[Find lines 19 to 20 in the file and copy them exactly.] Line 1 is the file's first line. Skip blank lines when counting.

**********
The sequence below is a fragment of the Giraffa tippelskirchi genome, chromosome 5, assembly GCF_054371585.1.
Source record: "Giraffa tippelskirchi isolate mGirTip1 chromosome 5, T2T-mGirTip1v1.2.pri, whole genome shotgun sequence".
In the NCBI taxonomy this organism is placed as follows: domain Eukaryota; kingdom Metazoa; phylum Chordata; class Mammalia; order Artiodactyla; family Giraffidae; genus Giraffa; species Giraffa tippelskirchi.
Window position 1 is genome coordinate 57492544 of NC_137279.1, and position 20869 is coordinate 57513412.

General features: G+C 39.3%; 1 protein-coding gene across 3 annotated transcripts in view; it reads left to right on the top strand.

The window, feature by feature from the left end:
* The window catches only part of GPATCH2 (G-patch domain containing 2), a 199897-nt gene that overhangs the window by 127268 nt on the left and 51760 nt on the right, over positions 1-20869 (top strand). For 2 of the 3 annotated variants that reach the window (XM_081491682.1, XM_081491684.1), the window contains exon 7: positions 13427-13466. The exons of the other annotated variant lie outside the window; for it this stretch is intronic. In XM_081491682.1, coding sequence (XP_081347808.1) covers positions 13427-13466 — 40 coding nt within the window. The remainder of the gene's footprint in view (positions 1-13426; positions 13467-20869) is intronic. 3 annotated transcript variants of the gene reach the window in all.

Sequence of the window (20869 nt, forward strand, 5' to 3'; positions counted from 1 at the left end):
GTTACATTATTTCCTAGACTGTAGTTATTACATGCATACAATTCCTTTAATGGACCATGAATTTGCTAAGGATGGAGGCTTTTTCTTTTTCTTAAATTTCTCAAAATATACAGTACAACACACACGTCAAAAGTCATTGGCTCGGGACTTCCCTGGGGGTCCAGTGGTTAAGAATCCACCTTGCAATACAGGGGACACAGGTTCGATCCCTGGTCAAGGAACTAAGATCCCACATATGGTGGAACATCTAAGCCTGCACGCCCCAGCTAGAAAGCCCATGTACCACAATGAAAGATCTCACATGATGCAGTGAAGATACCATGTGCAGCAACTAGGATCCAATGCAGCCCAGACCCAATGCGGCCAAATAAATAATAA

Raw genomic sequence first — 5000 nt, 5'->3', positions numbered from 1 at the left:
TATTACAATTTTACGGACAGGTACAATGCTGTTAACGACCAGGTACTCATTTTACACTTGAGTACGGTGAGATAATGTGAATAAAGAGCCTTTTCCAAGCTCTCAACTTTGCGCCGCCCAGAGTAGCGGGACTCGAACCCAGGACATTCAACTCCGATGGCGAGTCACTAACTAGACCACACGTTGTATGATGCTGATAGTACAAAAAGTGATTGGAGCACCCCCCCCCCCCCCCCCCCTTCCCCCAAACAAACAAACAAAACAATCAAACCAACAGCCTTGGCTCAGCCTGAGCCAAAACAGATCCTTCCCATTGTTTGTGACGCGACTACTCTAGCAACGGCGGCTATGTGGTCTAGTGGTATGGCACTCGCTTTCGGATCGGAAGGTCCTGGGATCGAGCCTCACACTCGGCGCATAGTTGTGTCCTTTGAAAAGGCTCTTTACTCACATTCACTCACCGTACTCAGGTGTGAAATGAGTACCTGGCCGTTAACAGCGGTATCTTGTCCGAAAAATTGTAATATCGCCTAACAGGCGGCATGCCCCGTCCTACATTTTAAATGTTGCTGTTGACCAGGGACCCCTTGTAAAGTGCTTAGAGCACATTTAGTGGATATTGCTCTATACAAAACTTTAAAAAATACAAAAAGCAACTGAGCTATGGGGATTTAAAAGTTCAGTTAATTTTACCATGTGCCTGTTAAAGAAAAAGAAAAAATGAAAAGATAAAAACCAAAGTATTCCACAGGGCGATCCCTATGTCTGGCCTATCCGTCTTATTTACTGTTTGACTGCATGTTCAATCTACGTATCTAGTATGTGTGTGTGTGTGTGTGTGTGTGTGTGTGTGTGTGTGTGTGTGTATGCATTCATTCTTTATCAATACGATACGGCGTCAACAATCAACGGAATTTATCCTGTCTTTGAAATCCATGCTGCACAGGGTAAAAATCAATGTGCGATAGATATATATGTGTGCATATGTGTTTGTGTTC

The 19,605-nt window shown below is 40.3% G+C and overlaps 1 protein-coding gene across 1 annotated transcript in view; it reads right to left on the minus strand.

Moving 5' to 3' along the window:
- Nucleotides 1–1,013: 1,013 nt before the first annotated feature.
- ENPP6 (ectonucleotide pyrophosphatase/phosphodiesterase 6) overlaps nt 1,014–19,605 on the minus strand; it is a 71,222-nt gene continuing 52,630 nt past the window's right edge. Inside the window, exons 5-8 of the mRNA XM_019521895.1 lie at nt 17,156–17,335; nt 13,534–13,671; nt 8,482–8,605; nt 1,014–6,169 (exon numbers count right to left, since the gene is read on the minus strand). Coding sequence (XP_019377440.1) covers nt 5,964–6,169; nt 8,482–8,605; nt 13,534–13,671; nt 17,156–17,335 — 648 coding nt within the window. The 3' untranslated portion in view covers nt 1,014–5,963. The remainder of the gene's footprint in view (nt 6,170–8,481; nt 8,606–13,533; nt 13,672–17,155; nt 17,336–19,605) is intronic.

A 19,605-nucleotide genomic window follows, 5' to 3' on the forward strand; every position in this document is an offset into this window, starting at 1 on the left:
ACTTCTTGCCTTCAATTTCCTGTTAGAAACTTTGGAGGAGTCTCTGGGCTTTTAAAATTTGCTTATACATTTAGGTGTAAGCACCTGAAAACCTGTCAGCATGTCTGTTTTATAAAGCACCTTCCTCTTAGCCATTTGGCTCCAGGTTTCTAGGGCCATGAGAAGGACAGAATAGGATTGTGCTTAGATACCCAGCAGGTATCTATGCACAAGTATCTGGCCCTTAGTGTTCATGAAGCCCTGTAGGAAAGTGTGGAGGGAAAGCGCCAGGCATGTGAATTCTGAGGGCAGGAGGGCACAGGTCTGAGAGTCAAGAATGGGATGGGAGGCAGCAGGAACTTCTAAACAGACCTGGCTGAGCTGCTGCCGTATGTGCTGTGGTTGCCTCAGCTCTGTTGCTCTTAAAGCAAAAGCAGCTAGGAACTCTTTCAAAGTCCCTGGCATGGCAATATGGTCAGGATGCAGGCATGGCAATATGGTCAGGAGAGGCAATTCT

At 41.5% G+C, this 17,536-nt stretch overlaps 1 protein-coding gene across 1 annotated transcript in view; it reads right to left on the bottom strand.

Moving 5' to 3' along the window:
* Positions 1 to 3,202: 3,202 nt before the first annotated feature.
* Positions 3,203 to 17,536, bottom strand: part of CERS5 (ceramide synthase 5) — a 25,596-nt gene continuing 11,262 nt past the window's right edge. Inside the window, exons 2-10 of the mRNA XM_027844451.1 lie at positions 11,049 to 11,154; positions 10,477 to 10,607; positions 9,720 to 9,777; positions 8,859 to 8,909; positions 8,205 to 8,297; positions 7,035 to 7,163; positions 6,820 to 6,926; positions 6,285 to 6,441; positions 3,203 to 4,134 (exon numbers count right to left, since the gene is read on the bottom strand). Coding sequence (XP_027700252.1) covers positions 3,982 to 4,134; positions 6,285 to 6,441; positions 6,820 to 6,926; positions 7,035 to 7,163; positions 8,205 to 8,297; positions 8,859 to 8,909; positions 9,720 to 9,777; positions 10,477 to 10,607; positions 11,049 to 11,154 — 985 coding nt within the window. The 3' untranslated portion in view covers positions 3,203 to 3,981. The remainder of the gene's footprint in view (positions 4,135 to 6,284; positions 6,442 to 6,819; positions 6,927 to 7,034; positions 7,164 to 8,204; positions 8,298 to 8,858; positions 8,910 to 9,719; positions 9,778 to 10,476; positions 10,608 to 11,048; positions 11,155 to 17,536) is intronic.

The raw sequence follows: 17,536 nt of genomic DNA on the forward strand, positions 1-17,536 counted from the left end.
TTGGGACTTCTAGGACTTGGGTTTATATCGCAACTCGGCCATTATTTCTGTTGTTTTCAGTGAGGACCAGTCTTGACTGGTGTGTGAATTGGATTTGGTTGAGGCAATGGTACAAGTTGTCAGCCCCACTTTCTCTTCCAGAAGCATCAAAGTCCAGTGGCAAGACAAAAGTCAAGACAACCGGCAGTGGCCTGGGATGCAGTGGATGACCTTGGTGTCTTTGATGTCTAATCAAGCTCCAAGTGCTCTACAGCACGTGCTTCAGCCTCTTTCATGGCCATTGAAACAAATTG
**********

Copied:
Moving 5' to 3' along the window:
* Positions 1 to 3,202: 3,202 nt before the first annotated feature.